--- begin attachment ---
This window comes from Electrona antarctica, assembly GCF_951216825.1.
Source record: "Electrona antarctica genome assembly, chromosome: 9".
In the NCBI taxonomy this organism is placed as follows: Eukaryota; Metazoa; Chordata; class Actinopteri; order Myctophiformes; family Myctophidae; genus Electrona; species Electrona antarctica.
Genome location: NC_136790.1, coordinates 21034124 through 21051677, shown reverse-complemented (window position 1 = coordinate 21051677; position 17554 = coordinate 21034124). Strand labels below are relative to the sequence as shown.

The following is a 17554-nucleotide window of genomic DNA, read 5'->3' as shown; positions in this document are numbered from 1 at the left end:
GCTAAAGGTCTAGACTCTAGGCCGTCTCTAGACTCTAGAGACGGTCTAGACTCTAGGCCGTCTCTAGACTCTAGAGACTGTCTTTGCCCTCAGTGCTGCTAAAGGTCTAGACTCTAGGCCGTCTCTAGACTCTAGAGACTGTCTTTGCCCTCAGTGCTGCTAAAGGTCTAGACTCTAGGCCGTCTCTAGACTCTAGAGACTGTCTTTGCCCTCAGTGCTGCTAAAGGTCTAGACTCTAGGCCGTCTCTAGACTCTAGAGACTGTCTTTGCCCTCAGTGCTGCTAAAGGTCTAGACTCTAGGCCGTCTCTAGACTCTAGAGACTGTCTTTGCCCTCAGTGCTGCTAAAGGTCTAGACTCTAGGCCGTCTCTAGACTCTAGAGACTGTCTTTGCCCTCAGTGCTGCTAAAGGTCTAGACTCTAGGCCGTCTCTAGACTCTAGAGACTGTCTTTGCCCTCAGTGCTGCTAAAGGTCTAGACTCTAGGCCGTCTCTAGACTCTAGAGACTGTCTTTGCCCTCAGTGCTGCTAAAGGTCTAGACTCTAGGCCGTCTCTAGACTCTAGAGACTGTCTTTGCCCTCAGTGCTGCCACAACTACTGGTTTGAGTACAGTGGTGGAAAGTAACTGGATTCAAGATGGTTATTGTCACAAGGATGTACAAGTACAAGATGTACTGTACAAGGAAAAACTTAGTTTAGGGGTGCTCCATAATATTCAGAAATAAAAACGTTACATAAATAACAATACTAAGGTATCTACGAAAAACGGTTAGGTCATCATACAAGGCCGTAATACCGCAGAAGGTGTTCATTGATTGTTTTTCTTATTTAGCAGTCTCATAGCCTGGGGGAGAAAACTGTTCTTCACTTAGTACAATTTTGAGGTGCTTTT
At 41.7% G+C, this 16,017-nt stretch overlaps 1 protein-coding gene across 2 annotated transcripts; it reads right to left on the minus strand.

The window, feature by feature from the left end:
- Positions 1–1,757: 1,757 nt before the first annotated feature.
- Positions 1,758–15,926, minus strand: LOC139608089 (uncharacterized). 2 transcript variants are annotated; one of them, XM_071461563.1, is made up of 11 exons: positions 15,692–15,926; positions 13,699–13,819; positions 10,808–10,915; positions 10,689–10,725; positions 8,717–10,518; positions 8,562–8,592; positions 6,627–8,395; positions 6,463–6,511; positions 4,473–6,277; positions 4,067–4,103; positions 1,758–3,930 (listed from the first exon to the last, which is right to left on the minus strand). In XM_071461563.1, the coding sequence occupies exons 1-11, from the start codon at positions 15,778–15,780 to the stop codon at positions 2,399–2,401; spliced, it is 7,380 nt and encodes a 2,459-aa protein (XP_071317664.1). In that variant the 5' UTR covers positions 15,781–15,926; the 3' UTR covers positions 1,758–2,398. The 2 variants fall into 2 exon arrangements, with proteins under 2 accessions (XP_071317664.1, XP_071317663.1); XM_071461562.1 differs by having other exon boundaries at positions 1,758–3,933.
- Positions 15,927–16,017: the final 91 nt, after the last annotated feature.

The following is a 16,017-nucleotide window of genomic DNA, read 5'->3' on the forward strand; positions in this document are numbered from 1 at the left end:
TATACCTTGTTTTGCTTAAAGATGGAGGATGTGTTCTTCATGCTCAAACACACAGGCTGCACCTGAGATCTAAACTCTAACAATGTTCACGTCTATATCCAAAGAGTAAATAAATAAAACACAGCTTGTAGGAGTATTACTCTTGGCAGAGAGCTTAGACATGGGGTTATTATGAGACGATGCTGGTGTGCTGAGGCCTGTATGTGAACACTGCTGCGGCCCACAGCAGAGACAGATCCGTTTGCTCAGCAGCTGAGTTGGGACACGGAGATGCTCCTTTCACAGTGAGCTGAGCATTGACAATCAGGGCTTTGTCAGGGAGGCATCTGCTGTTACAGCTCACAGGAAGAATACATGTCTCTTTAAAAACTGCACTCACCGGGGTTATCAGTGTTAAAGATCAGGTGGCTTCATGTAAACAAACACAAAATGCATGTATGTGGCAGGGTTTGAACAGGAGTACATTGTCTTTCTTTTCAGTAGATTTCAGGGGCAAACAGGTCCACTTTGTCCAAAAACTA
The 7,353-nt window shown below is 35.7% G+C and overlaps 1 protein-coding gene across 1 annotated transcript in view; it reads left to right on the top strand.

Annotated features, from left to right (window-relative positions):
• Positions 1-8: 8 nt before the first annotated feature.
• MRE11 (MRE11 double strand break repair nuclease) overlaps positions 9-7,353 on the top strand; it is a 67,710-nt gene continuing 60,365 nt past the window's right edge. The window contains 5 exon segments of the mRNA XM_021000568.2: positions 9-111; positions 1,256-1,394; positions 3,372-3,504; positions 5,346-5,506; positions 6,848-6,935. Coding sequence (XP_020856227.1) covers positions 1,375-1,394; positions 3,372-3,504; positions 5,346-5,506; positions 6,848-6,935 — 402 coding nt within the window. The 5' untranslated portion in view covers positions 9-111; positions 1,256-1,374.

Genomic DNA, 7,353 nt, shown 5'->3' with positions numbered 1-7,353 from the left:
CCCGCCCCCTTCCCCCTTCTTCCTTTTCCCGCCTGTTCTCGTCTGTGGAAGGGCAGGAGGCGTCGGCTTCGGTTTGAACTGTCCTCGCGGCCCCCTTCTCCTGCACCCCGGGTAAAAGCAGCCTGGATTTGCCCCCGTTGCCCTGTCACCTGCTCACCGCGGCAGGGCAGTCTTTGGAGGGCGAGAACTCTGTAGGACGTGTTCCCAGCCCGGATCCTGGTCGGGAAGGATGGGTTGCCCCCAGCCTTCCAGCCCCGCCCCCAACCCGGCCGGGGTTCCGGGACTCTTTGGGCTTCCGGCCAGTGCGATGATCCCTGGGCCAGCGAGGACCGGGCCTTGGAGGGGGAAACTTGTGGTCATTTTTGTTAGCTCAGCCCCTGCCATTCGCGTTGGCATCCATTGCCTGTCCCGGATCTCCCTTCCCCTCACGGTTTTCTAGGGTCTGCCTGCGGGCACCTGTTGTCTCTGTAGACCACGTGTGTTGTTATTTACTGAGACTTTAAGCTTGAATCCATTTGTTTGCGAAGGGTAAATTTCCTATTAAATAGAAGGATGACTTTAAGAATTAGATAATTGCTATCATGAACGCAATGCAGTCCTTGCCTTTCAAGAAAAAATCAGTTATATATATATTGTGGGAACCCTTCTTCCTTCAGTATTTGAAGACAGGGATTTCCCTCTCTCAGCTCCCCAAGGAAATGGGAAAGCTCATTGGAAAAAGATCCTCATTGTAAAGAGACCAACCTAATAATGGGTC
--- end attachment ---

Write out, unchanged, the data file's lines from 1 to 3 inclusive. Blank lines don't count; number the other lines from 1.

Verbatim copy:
This window comes from Electrona antarctica, assembly GCF_951216825.1.
Source record: "Electrona antarctica genome assembly, chromosome: 9".
In the NCBI taxonomy this organism is placed as follows: Eukaryota; Metazoa; Chordata; class Actinopteri; order Myctophiformes; family Myctophidae; genus Electrona; species Electrona antarctica.